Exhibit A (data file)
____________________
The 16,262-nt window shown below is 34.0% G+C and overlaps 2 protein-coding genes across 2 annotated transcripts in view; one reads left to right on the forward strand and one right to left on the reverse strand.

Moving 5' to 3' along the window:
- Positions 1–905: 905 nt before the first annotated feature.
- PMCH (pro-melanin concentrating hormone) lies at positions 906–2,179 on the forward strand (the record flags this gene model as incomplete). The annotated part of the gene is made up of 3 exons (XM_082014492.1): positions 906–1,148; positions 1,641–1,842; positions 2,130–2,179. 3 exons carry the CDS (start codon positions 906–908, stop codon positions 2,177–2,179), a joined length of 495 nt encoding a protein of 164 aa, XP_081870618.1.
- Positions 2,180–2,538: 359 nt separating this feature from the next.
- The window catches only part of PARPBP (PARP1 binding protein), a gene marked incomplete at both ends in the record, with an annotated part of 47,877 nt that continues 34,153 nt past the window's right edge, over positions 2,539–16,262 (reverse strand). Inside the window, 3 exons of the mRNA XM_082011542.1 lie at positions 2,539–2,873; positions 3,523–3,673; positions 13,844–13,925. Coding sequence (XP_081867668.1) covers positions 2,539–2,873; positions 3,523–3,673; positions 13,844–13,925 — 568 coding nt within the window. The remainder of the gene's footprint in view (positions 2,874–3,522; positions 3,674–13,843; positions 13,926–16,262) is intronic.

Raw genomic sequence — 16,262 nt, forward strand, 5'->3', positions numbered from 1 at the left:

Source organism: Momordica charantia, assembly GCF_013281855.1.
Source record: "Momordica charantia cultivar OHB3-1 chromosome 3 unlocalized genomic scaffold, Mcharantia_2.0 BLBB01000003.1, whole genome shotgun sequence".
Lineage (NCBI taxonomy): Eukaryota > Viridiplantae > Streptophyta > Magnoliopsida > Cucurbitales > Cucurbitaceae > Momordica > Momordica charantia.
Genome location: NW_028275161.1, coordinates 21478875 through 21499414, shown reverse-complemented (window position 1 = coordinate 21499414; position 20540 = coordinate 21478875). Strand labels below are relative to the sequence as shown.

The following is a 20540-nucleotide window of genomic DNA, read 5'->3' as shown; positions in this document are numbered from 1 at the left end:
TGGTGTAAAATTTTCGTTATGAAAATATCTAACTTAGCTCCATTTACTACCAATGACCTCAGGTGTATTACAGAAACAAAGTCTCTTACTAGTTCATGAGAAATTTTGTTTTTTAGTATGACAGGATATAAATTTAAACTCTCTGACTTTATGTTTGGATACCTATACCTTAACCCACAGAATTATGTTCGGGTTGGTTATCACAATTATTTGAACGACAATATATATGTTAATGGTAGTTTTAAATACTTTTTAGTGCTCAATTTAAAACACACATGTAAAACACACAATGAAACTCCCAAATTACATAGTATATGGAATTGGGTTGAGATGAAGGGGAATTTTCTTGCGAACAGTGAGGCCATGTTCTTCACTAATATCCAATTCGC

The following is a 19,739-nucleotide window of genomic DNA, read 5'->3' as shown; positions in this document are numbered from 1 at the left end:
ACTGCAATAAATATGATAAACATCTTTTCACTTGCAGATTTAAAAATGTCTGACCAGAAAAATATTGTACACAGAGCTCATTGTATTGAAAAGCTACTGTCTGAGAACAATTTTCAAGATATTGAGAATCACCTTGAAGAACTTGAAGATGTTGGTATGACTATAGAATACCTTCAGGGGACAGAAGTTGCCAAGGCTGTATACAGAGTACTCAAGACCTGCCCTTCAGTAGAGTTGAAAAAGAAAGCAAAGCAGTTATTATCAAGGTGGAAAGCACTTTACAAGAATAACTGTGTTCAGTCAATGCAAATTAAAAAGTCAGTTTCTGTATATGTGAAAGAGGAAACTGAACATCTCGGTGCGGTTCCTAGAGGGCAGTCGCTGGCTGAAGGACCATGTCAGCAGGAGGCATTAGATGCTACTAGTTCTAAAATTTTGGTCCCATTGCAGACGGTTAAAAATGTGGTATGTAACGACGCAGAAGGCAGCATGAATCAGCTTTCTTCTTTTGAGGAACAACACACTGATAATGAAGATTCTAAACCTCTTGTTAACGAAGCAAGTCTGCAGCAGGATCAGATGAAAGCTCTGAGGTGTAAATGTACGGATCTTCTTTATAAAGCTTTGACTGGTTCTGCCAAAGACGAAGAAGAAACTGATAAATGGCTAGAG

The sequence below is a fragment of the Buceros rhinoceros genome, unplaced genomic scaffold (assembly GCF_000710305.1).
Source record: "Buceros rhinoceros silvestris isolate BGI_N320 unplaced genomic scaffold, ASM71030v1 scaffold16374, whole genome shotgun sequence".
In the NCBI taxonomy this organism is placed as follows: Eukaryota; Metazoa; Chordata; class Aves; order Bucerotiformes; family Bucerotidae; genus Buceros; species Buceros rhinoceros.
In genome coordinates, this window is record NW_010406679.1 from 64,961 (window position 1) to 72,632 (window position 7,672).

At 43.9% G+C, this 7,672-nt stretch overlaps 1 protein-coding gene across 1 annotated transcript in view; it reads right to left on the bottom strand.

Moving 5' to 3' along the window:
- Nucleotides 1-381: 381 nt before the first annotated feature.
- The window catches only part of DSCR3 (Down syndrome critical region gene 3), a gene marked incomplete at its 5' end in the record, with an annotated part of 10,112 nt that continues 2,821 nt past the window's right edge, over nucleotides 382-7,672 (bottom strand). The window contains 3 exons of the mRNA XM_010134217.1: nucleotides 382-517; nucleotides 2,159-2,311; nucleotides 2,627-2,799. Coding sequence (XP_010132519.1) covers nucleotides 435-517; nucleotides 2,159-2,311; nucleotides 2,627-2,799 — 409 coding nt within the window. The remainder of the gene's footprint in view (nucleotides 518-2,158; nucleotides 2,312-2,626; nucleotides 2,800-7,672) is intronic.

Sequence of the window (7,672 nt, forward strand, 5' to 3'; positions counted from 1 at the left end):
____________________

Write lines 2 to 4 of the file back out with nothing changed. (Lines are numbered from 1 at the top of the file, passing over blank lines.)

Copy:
Moving 5' to 3' along the window:
- Positions 1–905: 905 nt before the first annotated feature.
- PMCH (pro-melanin concentrating hormone) lies at positions 906–2,179 on the forward strand (the record flags this gene model as incomplete). The annotated part of the gene is made up of 3 exons (XM_082014492.1): positions 906–1,148; positions 1,641–1,842; positions 2,130–2,179. 3 exons carry the CDS (start codon positions 906–908, stop codon positions 2,177–2,179), a joined length of 495 nt encoding a protein of 164 aa, XP_081870618.1.